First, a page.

Lehmann Maupin | 201 Chrystie Street, New York, NY, 10002 | Oct. 7 - Dec. 4, 2010
Lehmann Maupin presents Peak, an exhibition of new works by Tony Oursler, on view at 201 Chrystie Street, 7 October thru 4 December 2010. Peak continues the artists exploration into the ways in which technology affects the human psyche. Focusing on humankinds obsessive relationship to computers and other virtual platforms, the works in this exhibition are microcosmic scenes that convey the varied nature of these relationships, such as obsession, escapism, isolation and sexual fetish. The installations reference dynamic systems and models, such as flowcharts, Rube Goldberg machines and astronomical orreries. Ourslers projections combine glass, clay, steel and other raw materials with a synthesis of performance language and rhythmic editing.
Oursler explores Masahiro Moris The Uncanny Valley, which theorizes that as inanimate objects become closer in appearance to the human form and face, mankind will find them increasingly disturbing and therefore cast into the realm of the uncanny. Oursler redefines Moris theory by investigating our contemporary Internet usage, viewing the Internet as a mechanical reflection of our human psyche, inducing a compulsive relationship despite its disturbing effect. The dynamic developing between humans and the virtual apparatus becomes and is an epistemological mirror of the human consciousness and, thus, is uncanny in its nature.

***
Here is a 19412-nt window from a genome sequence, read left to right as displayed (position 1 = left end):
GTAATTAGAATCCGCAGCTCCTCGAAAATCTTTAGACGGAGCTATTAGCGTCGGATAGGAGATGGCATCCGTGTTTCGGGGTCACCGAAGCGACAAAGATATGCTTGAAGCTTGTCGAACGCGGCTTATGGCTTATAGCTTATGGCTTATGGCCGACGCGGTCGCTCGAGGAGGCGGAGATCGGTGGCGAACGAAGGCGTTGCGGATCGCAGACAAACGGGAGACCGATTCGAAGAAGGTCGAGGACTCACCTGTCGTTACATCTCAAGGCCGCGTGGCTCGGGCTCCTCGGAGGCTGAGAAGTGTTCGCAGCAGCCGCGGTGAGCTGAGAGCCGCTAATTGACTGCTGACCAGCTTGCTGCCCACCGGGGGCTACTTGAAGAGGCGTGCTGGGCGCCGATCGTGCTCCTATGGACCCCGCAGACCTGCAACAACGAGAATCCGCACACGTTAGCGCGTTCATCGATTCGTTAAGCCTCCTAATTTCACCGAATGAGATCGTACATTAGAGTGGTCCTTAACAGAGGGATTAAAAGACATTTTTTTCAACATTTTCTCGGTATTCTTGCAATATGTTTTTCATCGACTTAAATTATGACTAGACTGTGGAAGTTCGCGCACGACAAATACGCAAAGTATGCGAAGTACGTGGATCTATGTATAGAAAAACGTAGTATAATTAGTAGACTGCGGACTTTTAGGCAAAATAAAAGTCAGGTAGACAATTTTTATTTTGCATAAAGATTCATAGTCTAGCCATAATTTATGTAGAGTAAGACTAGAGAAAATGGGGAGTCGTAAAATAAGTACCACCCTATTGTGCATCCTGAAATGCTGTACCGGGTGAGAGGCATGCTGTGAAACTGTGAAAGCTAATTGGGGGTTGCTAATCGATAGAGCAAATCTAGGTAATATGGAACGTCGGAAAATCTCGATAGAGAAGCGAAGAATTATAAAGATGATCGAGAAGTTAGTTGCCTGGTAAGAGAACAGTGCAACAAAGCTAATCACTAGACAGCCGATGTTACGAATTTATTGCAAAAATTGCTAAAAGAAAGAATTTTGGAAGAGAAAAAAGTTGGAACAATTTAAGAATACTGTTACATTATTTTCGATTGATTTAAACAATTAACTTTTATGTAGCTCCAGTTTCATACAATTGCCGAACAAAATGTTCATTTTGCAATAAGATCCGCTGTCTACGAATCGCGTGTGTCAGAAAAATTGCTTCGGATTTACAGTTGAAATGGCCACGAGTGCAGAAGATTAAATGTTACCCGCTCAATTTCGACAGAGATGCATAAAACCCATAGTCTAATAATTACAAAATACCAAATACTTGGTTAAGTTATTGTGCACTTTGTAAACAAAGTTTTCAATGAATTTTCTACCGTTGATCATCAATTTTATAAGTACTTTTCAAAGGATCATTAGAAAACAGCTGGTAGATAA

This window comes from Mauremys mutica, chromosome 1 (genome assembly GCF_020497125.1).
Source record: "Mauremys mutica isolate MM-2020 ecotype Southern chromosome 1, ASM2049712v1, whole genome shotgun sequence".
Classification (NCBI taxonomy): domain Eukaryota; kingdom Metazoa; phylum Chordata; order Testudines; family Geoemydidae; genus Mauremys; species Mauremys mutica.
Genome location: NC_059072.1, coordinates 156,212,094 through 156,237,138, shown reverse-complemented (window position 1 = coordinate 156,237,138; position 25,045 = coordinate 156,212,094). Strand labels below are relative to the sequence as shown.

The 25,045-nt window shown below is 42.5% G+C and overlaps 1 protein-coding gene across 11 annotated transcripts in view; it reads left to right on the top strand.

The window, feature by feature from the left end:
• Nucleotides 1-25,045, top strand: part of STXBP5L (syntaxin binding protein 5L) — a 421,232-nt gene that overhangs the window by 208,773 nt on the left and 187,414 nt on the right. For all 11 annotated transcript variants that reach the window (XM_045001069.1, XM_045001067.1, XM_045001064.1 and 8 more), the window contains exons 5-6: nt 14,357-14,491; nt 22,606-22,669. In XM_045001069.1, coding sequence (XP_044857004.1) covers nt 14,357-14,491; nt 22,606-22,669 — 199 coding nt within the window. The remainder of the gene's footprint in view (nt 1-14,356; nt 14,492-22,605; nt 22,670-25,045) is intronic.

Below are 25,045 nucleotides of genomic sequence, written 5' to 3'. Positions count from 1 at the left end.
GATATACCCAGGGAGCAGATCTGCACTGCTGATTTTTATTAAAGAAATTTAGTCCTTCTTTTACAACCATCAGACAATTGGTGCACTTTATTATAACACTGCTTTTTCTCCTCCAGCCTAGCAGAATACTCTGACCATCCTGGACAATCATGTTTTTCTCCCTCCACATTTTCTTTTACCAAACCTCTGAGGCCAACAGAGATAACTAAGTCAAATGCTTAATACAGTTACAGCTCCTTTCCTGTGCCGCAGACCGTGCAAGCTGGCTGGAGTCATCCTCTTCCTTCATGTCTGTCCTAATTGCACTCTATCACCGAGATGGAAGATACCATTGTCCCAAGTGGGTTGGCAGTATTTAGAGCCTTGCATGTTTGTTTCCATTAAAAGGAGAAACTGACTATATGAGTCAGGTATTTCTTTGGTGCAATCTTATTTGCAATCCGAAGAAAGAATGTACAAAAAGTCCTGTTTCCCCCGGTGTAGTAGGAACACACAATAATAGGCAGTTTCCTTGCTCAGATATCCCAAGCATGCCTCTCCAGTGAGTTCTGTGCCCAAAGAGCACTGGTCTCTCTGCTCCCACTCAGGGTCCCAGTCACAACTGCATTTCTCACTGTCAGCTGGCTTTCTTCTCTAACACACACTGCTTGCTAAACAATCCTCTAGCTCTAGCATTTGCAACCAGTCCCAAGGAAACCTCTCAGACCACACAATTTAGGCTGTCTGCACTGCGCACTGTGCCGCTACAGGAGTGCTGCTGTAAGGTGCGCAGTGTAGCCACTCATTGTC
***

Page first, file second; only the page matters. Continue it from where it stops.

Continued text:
Peak at Lehmann Maupin Gallery is accompanied by Ourslers Valley, the inaugural exhibition of the Adobe Museum of Digital Media. Oursler views Peak as a physical extension of the Adobe exhibition, which opens for virtual public viewing, 6 October 2010. In tandem, these exhibitions investigate and evoke the realm of the uncanny, drawing upon the interpretations of Ernst Jentsch, Sigmund Freud, and Masahiro Mori.